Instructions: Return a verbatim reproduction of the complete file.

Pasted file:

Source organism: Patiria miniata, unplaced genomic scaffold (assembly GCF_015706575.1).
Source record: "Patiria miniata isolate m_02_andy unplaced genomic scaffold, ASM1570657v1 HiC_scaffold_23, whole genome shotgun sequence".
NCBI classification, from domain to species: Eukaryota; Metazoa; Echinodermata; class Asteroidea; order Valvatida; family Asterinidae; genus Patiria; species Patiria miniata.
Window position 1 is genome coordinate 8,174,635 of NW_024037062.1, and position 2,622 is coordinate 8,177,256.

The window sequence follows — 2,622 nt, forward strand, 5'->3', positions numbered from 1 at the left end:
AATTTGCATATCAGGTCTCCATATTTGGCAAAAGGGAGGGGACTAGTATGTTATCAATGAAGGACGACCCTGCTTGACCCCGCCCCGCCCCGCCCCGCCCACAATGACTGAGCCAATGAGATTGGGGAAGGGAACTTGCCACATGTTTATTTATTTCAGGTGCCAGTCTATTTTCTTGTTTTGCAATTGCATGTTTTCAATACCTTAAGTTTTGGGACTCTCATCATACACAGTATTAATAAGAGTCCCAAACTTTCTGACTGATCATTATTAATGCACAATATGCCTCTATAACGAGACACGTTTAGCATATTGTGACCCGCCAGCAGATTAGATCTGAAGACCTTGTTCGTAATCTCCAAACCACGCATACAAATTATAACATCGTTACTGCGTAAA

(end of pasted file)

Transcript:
Source organism: Patiria miniata, unplaced genomic scaffold (assembly GCF_015706575.1).
Source record: "Patiria miniata isolate m_02_andy unplaced genomic scaffold, ASM1570657v1 HiC_scaffold_23, whole genome shotgun sequence".
NCBI classification, from domain to species: Eukaryota; Metazoa; Echinodermata; class Asteroidea; order Valvatida; family Asterinidae; genus Patiria; species Patiria miniata.
Window position 1 is genome coordinate 8,174,635 of NW_024037062.1, and position 2,622 is coordinate 8,177,256.

The window sequence follows — 2,622 nt, forward strand, 5'->3', positions numbered from 1 at the left end:
AATTTGCATATCAGGTCTCCATATTTGGCAAAAGGGAGGGGACTAGTATGTTATCAATGAAGGACGACCCTGCTTGACCCCGCCCCGCCCCGCCCCGCCCACAATGACTGAGCCAATGAGATTGGGGAAGGGAACTTGCCACATGTTTATTTATTTCAGGTGCCAGTCTATTTTCTTGTTTTGCAATTGCATGTTTTCAATACCTTAAGTTTTGGGACTCTCATCATACACAGTATTAATAAGAGTCCCAAACTTTCTGACTGATCATTATTAATGCACAATATGCCTCTATAACGAGACACGTTTAGCATATTGTGACCCGCCAGCAGATTAGATCTGAAGACCTTGTTCGTAATCTCCAAACCACGCATACAAATTATAACATCGTTACTGCGTAAA